Because of the addition of MPEG 550 as in example #4, a reduction in catalyst from 2.0% to 1.75 was used, no change in properties were obtained; however, the cure time increased.
In all examples where the MPEG is not present in the reaction mixture (Examples 1-3) and the mixture was left standing without agitation, then the melamine would separate to the bottom of the vessel and the PEG 400 and the blowing agent would also separate. The addition and used of MPEG eliminated separation of the PEG and blowing agent and increased the reaction mixture viscosity inhibiting the separation of melamine.
______________________________________20 parts MPEG 5501 part Silicone (DC-197)25 parts F-112 parts TMR100 parts Methylene diisocyanate (MDI) functionality of 2.4 (#182 Rubicon Chemical Co.)K-factor: .115 E-84 flame spread: 20Smoke: 150 Compressive strength: 30 psiDensity: 2.2 pcf Cream time: 2 secondsButler chimney: Cured: 10 seconds95% retained______________________________________
Same as Example 6, but using conventional methylene diisocyanate having a functionality of 2.7 to 3.0 (Rubinate M).
______________________________________K-factor: .117 Flame spread: 30Smoke: 250 Compressive strength: 30 psiDensity: 1.9 Cream time: 10 secondsButler chimney: Cured: 25 seconds89% retained______________________________________
Same as Example 6, but using:
______________________________________ 1 part Potassium octoate as a trimeri- zation catalyst.5 part DMP-30 as a cocatalystK-factor: .128 Flame spread: 35Smoke: 280 Compressive strength: 30 psiDensity: 3.0 Cream time: 20 secondsButler chimney: Cured: 60 seconds89% retained______________________________________
The foam of Example 1, on exposure to an open propane torch flame, charred and cracked, exposing new foam surface. The foam of Example 2 did not crack, but shrank on exposure to the flame. The addition of MPEG, as in Examples 4 and 5, provides foams which did not char or shrink on exposure to the open propane torch. In all examples, unless melamine of a greater amount than the polyol was used, black smoke appeared.
As seen from the Examples 6-7, trimerized polyisocyanurate foams made with methoxy polyethylene glycols can be produced with excellent fire performance and char strength, and without excessive friability and with excellent dimensional stability.
The preparation of foam compositions of low functionality MDI, MPEG and with and without melamine with a blowing agent, surfactant and trimerization catalyst provided foams of good smoke and flame-spread values and fire-resistant properties.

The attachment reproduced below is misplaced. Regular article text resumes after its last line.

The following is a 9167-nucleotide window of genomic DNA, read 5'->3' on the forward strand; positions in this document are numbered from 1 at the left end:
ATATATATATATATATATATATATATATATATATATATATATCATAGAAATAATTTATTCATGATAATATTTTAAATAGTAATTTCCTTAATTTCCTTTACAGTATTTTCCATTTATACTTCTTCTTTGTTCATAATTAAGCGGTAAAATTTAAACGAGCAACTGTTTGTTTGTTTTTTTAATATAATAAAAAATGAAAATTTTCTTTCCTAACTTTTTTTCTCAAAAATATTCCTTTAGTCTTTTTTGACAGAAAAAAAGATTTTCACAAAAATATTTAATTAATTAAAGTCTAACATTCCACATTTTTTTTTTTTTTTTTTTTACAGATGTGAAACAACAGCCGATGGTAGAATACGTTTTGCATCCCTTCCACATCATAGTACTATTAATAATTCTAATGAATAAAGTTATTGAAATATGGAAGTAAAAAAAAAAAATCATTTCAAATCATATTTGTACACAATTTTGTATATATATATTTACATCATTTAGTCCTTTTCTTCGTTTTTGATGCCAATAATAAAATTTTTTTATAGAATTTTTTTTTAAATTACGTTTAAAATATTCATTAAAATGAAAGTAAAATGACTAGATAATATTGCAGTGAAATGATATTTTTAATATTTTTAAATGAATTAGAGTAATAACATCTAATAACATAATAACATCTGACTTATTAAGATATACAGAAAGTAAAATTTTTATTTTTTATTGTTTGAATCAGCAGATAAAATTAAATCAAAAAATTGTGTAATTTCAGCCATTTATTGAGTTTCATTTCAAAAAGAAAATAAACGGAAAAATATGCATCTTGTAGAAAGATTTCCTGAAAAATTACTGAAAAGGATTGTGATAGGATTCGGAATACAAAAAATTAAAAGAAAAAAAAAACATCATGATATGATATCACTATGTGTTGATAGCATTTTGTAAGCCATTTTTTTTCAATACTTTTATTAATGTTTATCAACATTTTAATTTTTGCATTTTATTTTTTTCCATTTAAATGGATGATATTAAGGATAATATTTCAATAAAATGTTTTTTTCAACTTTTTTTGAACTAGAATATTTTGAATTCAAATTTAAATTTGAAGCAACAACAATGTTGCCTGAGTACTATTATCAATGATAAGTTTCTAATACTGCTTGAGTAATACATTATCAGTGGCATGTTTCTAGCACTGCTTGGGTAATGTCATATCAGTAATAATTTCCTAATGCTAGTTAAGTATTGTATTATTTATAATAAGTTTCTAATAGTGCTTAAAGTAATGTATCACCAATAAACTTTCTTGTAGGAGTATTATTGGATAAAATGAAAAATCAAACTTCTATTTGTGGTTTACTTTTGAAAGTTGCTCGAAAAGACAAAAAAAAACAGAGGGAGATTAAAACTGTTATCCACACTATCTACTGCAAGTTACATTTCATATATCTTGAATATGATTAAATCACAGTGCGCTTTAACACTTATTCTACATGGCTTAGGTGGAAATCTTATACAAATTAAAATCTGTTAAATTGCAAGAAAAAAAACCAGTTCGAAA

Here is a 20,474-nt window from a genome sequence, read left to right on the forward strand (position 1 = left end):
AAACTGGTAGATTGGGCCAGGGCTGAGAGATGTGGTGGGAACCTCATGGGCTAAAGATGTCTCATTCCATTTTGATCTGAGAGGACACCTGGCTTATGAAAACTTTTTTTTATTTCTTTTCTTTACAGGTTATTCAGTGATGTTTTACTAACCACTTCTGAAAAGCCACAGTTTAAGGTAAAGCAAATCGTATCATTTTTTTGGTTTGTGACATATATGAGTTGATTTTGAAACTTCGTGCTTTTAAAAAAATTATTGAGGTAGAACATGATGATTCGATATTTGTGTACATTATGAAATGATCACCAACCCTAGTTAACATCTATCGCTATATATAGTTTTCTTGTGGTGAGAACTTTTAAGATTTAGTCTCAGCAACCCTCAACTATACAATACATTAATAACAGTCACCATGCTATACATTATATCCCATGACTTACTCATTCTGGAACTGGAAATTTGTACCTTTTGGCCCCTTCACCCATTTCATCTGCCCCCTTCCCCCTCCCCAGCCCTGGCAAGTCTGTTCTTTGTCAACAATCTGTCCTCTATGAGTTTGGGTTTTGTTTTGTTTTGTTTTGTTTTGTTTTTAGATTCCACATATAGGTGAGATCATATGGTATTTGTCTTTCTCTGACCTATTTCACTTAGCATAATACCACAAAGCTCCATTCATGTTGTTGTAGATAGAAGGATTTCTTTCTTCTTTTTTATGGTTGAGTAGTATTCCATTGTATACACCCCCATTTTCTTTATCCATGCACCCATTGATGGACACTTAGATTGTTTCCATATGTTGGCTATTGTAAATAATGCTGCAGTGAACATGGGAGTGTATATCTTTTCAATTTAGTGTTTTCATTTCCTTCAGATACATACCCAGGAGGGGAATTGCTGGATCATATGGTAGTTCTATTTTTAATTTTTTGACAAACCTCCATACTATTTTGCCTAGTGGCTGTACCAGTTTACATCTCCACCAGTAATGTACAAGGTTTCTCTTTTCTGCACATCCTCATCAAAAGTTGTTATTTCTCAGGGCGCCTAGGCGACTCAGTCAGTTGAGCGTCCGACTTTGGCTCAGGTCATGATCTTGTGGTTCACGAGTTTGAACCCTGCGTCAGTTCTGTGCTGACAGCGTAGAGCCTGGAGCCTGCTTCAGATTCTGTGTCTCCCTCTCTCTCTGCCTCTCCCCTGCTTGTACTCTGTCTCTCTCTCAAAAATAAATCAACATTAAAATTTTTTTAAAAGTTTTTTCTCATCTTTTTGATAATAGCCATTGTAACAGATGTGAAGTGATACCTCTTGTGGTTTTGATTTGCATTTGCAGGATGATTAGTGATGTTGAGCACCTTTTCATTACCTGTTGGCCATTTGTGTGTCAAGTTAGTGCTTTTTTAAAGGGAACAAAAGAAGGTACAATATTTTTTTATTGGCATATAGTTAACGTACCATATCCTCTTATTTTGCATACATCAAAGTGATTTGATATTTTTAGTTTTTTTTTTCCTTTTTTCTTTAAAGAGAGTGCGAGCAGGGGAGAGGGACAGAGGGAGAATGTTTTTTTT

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|US4692477 *||May 15, 1986||Sep 8, 1987||The Celotex Corporation||Polyisocyanurate foams derived from oxypropylated polyols and insulating structures therefrom|
|US5079326 *||Jul 26, 1988||Jan 7, 1992||Nisshinbo Industries, Inc.||Thermosetting resin and a method for producing it|
|US5151216 *||Nov 12, 1991||Sep 29, 1992||Martin Marietta Corporation||High temperature ablative foam|
|US5308883 *||May 18, 1993||May 3, 1994||The Celotex Corporation||Catalyst for polyisocyanurate foams made with alternative blowing agents|
|US5405884 *||Apr 8, 1994||Apr 11, 1995||The Celotex Corporation||Catalyst for polyisocyanurate foams made with alternative blowing agents|
|US5470889 *||Feb 10, 1995||Nov 28, 1995||The Celotex Corporation||Catalyst for polyisocyanurate foams made with alternative blowing agents|
|US6600957||Jun 28, 2001||Jul 29, 2003||The Ludlow Company Lp||High-energy disposable medical stimulation electrode|
|US20070293594 *||Jun 15, 2006||Dec 20, 2007||Ladislau Heisler||Viscoelastic polyurethane foam and process for its manufacture|
|EP0361334A2 *||Sep 22, 1989||Apr 4, 1990||The Dow Chemical Company||Process for making low density flexible polyurethane foams|
|U.S. Classification||521/116, 521/903, 521/166, 521/130, 521/125, 521/902, 521/131, 521/121, 521/117|
|International Classification||C08G18/22, C08G18/18, C08G18/30, C08G18/79, C08G18/48, C08G18/28, C08G18/06, C08G18/38, C08G18/00|
|Cooperative Classification||Y10T428/31547, Y10T428/249976, Y10T428/249991, Y10T428/24999, Y10T428/31554, Y10S521/902, Y10S521/903, C08G18/791, C08G18/4833, C08G18/283, C08G2101/005, C08G18/3851, C08G2105/02, C08G2101/0058, C08G2101/0025|
|European Classification||C08G18/79D, C08G18/48F, C08G18/38F20N, C08G18/28D5F|
|Jul 14, 1982||AS||Assignment|
Owner name: THERMOSET AG PILATUSSTRASSE 14,6003 LUZERNE, SWITZ
Free format text: ASSIGNMENT OF ASSIGNORS INTEREST.;ASSIGNOR:SMITH, STUART B.;REEL/FRAME:004027/0285
Effective date: 19820706
|Oct 17, 1982||AS||Assignment|
Owner name: THERMOCELL DEVELOPMENT, LTD., P.O. BOX 767, KNOXVI
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|Jul 16, 1987||FPAY||Fee payment|
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|Apr 20, 1988||AS||Assignment|
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|Nov 6, 1989||AS||Assignment|
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|Aug 20, 1991||REMI||Maintenance fee reminder mailed|
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|Mar 24, 1992||FP||Expired due to failure to pay maintenance fee|
Effective date: 19920119